That’s not to say that you can’t have a “stretch goal” to eventually gather the small projects into a bigger one—comic strips that add up to a themed collection, short stories that turn out to be chapters in a novella, or paintings that have greater meaning when viewed as a collection. But the key right now in this moment is to focus on the individual piece. Let worries about the collective project come later.

My Pandemic Projects

So, after running my mouth off here about the value and process of finding time to be creative amidst all this chaos, it’s a fair question to ask: What projects did YOU do, Stan! … and have they helped you or anybody else?

Damn it, Owen!

My friend and publishing partner, Owen K.C. Stephens, is many things, but one of them is an absolute font of brief, social-media-sized bits of entertainment—funny typos, weird creature concepts, campaign nuggets, and hundreds of micro spells, feats, and magic items, just to name a few. When I see that he’s posted one that particularly tickles my funny bone, I grab my iPad and do a quick cartoon to go along with it. And in most cases I add the words “… Damn it, Owen!” near my signature (indicating that I had other things I needed to do, but his post was so entertaining it just sucked me in).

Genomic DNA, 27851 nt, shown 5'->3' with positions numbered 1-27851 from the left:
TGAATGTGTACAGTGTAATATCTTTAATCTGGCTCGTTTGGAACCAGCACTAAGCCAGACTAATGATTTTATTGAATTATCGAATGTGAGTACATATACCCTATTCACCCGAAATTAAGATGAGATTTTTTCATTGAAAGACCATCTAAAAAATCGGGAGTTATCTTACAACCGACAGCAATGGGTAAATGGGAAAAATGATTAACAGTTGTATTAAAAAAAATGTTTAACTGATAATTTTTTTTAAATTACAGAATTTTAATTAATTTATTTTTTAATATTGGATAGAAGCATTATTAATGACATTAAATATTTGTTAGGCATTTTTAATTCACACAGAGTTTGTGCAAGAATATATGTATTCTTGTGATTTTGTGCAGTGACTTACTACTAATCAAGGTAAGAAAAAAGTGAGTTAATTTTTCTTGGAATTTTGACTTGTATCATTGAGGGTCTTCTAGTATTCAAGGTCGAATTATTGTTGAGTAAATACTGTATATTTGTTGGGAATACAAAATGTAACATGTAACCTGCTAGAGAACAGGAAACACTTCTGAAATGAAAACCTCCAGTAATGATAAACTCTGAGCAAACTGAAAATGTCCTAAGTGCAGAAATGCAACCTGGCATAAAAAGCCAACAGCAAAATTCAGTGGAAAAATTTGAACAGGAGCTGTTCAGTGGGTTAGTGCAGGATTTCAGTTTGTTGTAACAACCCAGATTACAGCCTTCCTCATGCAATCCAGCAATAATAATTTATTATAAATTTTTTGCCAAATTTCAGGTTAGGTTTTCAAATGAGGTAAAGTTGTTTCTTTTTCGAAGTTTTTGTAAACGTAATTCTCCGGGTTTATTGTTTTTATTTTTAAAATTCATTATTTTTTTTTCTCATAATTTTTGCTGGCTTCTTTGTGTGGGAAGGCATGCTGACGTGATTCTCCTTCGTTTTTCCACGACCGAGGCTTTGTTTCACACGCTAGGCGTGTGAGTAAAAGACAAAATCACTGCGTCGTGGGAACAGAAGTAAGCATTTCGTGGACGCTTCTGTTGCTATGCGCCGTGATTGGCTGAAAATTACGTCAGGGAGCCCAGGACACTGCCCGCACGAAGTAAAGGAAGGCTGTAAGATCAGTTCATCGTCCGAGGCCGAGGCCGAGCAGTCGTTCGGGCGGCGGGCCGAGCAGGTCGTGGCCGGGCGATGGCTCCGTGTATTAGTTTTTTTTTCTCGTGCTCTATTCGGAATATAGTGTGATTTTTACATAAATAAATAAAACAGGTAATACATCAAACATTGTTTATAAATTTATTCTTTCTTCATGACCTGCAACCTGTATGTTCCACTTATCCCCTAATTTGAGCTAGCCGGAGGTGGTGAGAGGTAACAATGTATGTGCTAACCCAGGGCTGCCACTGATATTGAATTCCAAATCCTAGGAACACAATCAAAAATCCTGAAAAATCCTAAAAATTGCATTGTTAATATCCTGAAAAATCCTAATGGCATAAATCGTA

My goal is to get the Damn It, Owen! piece drawn, colored, and posted as shortly after Owen’s original post as possible. I can usually do it in under an hour if I’m online when he makes his post … but my GOAL is to do it in less than 30 minutes (so far I’ve managed that only once). These are great as creative exercises to generate an idea and a drawing off the cuff as quickly as possible. But I’m also reliant on Owen to post concepts that motivate me … so I can’t count on this as a regular creative outlet.